IOS CELEBRATION CONCLUDES

 

New Delhi, April 7: The second day of the 20th anniversary celebrations of Institute of Objective Studies (IOS) was marked by interesting observations of the former awardees of IOS scholarships many of whom are rather well-placed in life today.

 

Largely because of timely financial help from the IOS and academic guidance by the Chairman Dr Mohammad Manzoor Alam, General Secretary Prof. Z.M. Khan and other academics holding important positions in the institute, they were able to do well in their academic pursuit, the former awardees said. This was even truer in the case of PhD students.

 

Prof. Z.M. Khan made some incisive remarks on the need to have a proper plan of study and methodological correctness. The Islamic economist Prof. Nejatullah Siddiqui, who chaired the session, said in his presidential remarks that academic rigour and the need for a more correct approach to social sciences, including historiography, were essential. However, he admitted that only democratic societies can do it properly because there is no scope for free thinking in an autocratic environment.

 

Dr Ishtiaque Danish, who conducted the first session of the day, proposed a vote of thanks.

 

The second session, with the theme "Resurgent India: Challenges and Prospects for Indian Muslims", witnessed some substantial presentations. Yusuf Hatim Muchchala, an advocate in Mumbai High Court, spoke on Constitutional Framework and Democratic Participation. Among several other things, he raised the question of who will police the judiciary. He said by and large the judiciary is independent and impartial. However, once in a while it commits aberrations which, happily, "are often corrected within the judiciary" as in the case of the latest single-judge order of the Allahabad High Court regarding the minority status of UP Muslims.

 

Mr Muchchala said despite such corrections, certain judicial errors remain because there is an unfounded fear among people regarding the contempt of court. He said people need not fear as well-argued and reasoned criticism of a judgement does not amount to contempt of court.

 

He said that over the years the extent of participation in Indian democracy has grown and spread to village panchayats, taking deep roots. But that needs the support of the legislature, executive and judiciary. He ended on a cautionary note: no parliament, no court can keep freedom alive if it dies in people’s hearts. Hence, the need for "eternal vigilance" that is said to be "price of liberty".

 

Speaking on the same theme Prof. M. Afzal Wani, Dean School of Law and Legal Studies, Indraprastha University, averred that holding elections every five years is only one part of democracy. The others are rule of law, public participation and fair-play. He said the country have to work harder on these areas, and Muslims have to strive to get their due.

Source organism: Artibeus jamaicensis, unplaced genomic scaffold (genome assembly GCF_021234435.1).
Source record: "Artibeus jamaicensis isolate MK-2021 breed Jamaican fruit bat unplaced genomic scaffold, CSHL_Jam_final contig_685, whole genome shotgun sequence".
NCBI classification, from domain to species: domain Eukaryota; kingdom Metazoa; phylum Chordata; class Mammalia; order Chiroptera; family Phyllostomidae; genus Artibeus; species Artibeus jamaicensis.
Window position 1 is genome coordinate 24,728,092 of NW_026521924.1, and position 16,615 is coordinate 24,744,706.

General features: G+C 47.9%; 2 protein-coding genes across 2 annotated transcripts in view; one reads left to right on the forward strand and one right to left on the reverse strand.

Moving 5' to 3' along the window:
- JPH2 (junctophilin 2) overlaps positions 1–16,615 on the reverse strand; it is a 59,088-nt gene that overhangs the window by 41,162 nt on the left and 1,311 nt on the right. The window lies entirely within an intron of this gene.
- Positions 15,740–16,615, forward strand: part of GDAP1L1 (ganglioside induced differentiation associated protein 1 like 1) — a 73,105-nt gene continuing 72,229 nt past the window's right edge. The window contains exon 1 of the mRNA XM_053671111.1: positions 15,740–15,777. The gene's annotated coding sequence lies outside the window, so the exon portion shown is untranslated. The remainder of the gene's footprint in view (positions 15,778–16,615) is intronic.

Dr Kumar Rajiv, visiting professor Deptt. of Management Studies, Jodhpur University, while speaking on the theme of social justice said Muslims have to organise, educate and work consistently for their socio-economic empowerment. Nobody would get them social justice until they organise and take the initiative.

 

Speaking on the same theme Digant Oza, an eminent journalist from Gujarat, said all imaginable injustices are being done to Muslims in his state, but no Constitution, no judiciary comes to their help because of tyrannical misrule. He said there is a groundswell in favour of change of rule, "but we have to learn to use this groundswell to usher in change."

 

Dr Abusaleh Sharif, the eminent economist who was member secretary of Sachar Committee, said Muslim OBCs have not got anything out of reservation. Although they are eligible for a substantial share of jobs, they have not done well at all. He emphasised community initiative in education and economic participation. "Knowing Hindu culture is important for us," he said, "because this is how we can interact better with our country people and work towards our own betterment."

 

In his presidential remark Saiyid Hamid, Chancellor of Hamdard University and former Vice-chancellor of Aligarh Muslim University, cautioned Muslims against internal division of sects and castes.

 

He said that Muslims are not able to take advantage of even existing government schemes. "We need to have a greater awareness of such programmes and try to benefit from them," he said.

 

Another sagely advice of this respected elder of the community was for Muslims to participate more demonstratively in national celebrations and programmes benefiting common Indians. "Though the skies are dark at the moment, the light of dawn will soon spread. It is time to be up and about," he said to thunderous applause.g

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